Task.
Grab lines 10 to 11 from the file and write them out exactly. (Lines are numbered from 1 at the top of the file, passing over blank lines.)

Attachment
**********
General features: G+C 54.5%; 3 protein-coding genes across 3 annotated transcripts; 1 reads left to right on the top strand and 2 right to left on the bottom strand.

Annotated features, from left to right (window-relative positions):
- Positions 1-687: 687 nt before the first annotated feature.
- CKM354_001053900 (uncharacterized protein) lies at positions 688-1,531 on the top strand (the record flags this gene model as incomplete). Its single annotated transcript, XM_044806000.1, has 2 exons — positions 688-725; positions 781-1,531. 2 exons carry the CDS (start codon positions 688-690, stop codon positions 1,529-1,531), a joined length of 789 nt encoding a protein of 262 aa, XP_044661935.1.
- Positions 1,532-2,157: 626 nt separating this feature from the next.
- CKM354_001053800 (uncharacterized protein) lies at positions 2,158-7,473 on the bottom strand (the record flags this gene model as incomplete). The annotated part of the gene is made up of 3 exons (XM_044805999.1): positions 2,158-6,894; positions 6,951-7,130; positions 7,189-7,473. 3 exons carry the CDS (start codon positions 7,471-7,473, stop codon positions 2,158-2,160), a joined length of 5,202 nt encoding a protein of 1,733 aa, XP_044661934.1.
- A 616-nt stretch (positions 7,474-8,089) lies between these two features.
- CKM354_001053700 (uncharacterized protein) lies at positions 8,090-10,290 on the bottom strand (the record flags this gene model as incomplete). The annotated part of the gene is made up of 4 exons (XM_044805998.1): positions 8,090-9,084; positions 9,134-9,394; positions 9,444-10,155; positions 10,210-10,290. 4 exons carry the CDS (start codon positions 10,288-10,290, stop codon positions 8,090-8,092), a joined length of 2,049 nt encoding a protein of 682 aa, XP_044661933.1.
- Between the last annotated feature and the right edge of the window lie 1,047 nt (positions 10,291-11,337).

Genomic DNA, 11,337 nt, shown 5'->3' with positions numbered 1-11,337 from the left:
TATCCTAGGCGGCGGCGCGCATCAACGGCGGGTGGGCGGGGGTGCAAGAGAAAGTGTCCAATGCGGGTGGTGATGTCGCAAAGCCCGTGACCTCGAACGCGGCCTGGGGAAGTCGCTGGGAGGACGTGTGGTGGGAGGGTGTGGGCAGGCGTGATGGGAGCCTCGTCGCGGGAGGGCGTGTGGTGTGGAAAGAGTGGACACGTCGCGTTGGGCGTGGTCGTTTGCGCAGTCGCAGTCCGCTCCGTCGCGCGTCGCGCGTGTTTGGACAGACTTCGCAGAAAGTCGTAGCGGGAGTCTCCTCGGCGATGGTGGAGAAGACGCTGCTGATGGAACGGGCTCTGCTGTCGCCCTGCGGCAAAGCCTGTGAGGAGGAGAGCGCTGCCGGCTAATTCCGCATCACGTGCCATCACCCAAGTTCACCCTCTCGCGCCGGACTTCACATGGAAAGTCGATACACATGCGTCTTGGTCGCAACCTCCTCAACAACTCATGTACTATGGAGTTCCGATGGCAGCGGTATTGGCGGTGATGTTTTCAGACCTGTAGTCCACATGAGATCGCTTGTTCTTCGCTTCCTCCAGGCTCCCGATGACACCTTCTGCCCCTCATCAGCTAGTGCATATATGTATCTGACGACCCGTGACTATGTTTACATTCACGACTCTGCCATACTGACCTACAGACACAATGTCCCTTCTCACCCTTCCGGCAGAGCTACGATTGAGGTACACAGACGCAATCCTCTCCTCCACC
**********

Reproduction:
Genomic DNA, 11,337 nt, shown 5'->3' with positions numbered 1-11,337 from the left:
TATCCTAGGCGGCGGCGCGCATCAACGGCGGGTGGGCGGGGGTGCAAGAGAAAGTGTCCAATGCGGGTGGTGATGTCGCAAAGCCCGTGACCTCGAACGCGGCCTGGGGAAGTCGCTGGGAGGACGTGTGGTGGGAGGGTGTGGGCAGGCGTGATGGGAGCCTCGTCGCGGGAGGGCGTGTGGTGTGGAAAGAGTGGACACGTCGCGTTGGGCGTGGTCGTTTGCGCAGTCGCAGTCCGCTCCGTCGCGCGTCGCGCGTGTTTGGACAGACTTCGCAGAAAGTCGTAGCGGGAGTCTCCTCGGCGATGGTGGAGAAGACGCTGCTGATGGAACGGGCTCTGCTGTCGCCCTGCGGCAAAGCCTGTGAGGAGGAGAGCGCTGCCGGCTAATTCCGCATCACGTGCCATCACCCAAGTTCACCCTCTCGCGCCGGACTTCACATGGAAAGTCGATACACATGCGTCTTGGTCGCAACCTCCTCAACAACTCATGTACTATGGAGTTCCGATGGCAGCGGTATTGGCGGTGATGTTTTCAGACCTGTAGTCCACATGAGATCGCTTGTTCTTCGCTTCCTCCAGGCTCCCGATGACACCTTCTGCCCCTCATCAGCTAGTGCATATATGTATCTGACGACCCGTGACTATGTTTACATTCACGACTCTGCCATACTGACCTACAGACACAATGTCCCTTCTCACCCTTCCGGCAGAGCTACGATTGAGGTACACAGACGCAATCCTCTCCTCCACC